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There Is a Green Hill Far Away
Mark 15:22
GREEN HILL  |  Hymn History  |  Bible Passage
Author: Cecil F. Alexander, 1818-1895
Musician: Joan J. Pinkston, b. 1947

There is a green hill far away,
Without a city wall,
Where Christ, our Lord, was crucified,
Who died to save us all.

We may not know, we cannot tell
What pains He had to bear;
But we believe it was for us
He hung and suffered there.

He died that we might be forgiv'n
And reconciled to God,
That we might go at last to heav'n,
Redeemed by His own blood.

There was no other good enough
To pay the price of sin;
He only could unlock the gate
Of heav'n and let us in.

Oh, dearly, dearly has He loved,
And we must love Him, too;
And trust His all-sufficient blood,
And try His works to do.


The Cathedral Church of St. Columb in Lononderry, N. Ireland, occupies the highest ground within the old walled city. The tall spire atop the building makes a fine outline against the blue sky on a clear day; nothing else interrupts the view.

St. Columb's has stood on its commanding site for more than 350 years and is fair steeped in history.

Within its Chapter House are a host of relics dating back to the time of the famous siege of 1688-1689. Then it was that upwards of 30,000 Protestants from the surrounding area packed into the ancient city; to seek shelter behind its stout walls from the approaching armies of King James II.

The walls of the Chapter House are lined with cupboards and cabinets, each crammed with memorabilia of the siege. The locks and keys of the sturdy wooden gates; pistols and muskets used in defence of liberty; even a piece from the tree, down which a traitor is said to have escaped. All are there to delight and amaze!

But all these took little of my attention when I visited the place some time ago. My interest, then, was taken by a picture which has pride of place on one wall. It's the picture of a woman, saintly of face, modest of dress, and by all reports, gracious of spirit.

Cecil Frances Alexander, for that's the lady in the picture, is remembered with affection in the city which was once her home.

In the baptistry of the cathedral a beautiful memorial window, fashioned in stained-glass, pays eloquent tribute to her life and witness.

Mrs Alexander lived and worked for the sake of children, and so it is fitting that she should be especially remembered there.

The scene of the window, portrayed in gorgeous colours, depicts the Saviour's love and care for little ones; and the simple inscription at the bottom reads:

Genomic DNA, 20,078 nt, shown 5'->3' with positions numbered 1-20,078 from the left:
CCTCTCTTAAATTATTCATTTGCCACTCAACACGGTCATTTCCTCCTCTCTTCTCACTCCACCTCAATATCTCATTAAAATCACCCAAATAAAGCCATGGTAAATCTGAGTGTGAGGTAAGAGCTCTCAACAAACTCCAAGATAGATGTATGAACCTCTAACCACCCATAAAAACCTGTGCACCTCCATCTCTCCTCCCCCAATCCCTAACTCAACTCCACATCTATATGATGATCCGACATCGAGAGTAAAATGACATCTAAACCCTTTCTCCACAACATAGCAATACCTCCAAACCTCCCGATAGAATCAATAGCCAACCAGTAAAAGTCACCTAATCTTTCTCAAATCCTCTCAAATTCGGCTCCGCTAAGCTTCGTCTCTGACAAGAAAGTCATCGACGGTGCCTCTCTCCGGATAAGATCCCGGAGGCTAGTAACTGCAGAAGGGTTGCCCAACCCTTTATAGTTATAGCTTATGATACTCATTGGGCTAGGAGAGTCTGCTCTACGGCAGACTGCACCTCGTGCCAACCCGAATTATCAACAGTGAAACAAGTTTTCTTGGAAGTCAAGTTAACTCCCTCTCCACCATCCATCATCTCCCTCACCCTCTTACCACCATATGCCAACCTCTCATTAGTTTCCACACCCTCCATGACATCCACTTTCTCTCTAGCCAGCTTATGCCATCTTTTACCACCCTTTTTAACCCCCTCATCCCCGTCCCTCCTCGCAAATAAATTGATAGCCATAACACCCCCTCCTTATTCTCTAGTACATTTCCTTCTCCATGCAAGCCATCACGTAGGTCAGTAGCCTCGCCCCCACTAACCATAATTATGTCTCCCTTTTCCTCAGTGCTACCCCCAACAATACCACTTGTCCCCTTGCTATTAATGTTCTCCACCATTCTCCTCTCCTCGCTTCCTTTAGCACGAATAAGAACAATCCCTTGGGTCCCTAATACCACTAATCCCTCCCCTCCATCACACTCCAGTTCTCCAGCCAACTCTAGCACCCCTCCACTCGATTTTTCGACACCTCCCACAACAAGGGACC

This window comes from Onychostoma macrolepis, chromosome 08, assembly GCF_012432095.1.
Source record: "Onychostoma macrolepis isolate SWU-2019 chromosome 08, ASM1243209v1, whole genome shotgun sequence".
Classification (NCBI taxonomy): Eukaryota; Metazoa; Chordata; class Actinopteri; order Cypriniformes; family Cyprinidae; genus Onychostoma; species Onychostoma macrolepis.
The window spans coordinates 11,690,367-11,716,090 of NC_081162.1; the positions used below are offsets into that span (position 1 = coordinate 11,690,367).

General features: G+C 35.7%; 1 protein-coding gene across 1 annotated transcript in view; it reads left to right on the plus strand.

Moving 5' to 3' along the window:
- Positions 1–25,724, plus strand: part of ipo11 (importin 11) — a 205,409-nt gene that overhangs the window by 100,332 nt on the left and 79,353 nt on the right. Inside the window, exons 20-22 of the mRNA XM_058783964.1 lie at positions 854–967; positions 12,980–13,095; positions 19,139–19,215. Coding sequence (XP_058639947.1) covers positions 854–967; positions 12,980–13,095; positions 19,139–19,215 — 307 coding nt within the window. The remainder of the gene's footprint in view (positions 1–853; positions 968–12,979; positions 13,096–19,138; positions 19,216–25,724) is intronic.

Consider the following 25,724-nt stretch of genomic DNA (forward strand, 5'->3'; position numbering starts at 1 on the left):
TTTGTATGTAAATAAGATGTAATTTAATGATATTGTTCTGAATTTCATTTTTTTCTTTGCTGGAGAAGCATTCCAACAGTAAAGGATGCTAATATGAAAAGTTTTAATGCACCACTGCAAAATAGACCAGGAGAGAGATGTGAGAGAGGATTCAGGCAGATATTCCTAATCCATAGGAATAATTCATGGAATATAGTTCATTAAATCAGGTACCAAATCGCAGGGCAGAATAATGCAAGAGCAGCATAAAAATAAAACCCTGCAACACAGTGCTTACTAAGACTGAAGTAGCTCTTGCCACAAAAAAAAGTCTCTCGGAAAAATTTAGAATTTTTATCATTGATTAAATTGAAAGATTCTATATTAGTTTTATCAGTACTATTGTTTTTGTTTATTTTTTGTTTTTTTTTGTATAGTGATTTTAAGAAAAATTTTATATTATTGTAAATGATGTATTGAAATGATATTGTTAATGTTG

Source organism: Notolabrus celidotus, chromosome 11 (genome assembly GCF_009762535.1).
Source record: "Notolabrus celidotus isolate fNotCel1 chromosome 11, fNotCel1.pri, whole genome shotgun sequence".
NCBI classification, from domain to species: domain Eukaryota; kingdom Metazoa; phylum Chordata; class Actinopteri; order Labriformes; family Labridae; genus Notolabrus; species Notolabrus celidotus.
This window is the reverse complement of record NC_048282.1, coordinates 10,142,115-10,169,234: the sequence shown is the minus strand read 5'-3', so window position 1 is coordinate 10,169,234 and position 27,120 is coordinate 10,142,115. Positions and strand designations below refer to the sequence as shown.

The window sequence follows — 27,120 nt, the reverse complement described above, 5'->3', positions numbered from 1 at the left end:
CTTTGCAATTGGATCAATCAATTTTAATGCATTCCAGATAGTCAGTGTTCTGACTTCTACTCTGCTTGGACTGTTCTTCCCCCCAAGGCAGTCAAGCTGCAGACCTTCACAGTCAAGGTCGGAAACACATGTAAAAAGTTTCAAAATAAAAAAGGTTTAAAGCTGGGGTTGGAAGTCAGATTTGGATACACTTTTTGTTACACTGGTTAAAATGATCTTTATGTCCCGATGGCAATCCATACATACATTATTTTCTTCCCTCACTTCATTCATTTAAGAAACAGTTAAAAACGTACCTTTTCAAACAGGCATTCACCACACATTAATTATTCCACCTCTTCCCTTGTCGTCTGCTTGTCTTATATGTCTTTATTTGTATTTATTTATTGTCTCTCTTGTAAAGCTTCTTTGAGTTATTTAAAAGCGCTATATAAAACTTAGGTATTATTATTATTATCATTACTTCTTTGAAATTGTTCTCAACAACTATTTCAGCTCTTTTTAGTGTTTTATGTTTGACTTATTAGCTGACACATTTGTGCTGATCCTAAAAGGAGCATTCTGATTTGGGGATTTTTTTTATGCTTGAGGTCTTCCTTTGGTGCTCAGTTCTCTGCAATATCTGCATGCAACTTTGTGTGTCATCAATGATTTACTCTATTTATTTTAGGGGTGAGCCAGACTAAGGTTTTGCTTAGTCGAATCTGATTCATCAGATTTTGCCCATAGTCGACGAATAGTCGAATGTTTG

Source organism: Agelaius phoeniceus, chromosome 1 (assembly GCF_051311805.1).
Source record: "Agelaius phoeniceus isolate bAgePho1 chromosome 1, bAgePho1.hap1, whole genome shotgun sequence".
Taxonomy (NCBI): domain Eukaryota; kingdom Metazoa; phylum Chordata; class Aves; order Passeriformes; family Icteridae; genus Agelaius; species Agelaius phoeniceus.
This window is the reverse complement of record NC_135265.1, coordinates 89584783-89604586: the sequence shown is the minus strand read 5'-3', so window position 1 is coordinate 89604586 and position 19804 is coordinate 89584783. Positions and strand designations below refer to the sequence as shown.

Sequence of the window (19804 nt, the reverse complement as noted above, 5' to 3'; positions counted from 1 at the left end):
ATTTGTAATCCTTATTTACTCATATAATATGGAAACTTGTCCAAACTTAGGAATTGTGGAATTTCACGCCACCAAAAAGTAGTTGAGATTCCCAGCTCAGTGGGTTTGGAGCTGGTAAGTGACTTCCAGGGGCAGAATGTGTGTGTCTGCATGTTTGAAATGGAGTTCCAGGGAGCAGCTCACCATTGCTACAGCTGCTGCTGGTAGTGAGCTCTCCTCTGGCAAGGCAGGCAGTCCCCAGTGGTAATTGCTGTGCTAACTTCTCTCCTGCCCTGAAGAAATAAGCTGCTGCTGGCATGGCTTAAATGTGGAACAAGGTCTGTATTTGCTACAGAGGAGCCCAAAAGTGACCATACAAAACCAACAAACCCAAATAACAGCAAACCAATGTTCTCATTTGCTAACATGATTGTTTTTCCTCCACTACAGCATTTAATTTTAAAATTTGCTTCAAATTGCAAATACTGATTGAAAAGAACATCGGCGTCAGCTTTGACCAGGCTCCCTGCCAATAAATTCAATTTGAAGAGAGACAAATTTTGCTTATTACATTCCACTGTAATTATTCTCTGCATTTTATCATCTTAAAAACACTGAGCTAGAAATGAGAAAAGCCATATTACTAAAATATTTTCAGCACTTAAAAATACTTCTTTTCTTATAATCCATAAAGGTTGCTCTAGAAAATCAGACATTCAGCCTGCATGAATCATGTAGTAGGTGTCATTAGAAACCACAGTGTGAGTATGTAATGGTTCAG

In grateful memory of Cecil Frances Alexander, wife of William, Bishop Alexander. She died in this city on 12th October 1895.

Besides the window a large plaque, which has been skillfully worked to have the appearance of a tapestry, displays one of Mrs Alexander's finest pieces of poetry A Prayer for this Cathedral church. It includes this telling verse:

Be here 'O Christ of our Salvation,
As once in Israel's temple fair;
Cleanse Thou from sin our poor bolation,
And make this house a house of prayer.

It is for her poetry that Mrs Alexander will be best remembered, especially the songs written for children.

As early as 1848 she published her famous little volume: "Hymns for little children," which she dedicated thus:

'To my little Godsons, I inscribe these lines hoping that the language of the verse, which children love, may help to impress on their minds what they are, what I have promised for them, and what they must seek to be.'

She went to great pains to write some 41 hymns for the spiritual edification of her little friends and it's interesting to note the plan she adopted.

As the basis of her songbook she took the catechism and wrote verses on each section of it, thus hoping to impress its truths upon young hearts. In the book there are hymns on the Trinity, Baptism, The Creed, the Ten Commandments, and The Lord's Prayer.

Among the well known favourites are "Do Not Sinful Action;" "All Things Bright And Beautiful;" "Once "In Royal David's City" and "There Is A Green Hill Far Away."

The inspiration for this last hymn is said to have come from the neighbourhood where she lived although, it must be added, there are conflicting accounts of how the hymn was suggested to her.

The Alexanders lived in the Bishop's Palace, almost beside the cathedral. The house had a commanding view out over the city walls to the green hills beyond. No wonder then that she was inspired to write:

There is a green hill far away,
Without a city wall,
Where the dear Lord was crucified,
Who died to save us all.

By 1872 "Hymns for little children" had sold 414,000 copies, clear evidence of its blessing to multitudes.

Mrs. Alexander died on October 12th, 1895 some 16 years before her husband.

He eventually became Archbishop of Armagh and Primate of all Ireland and when that appointment took place moved to live in the city of Armagh, ecclesiastical seat of Ireland.

But the Primate was a Derry man at heart and longed to come home again someday. It is said that he always wished to be buried in his native city with his feet towards the river Foyle. His wish was granted.

The Alexanders lie buried on the slope of that 'green hill' which inspired the writing of the lovely hymn. A plain white marble cross marks the spot.

Beneath the name Cecil Frances Alexander is written in brackets: (C.F.A., Hymn writer)

On that great day, when we all stand before the judgment throne of heaven, surely all will rise up and call her, 'blessed'.


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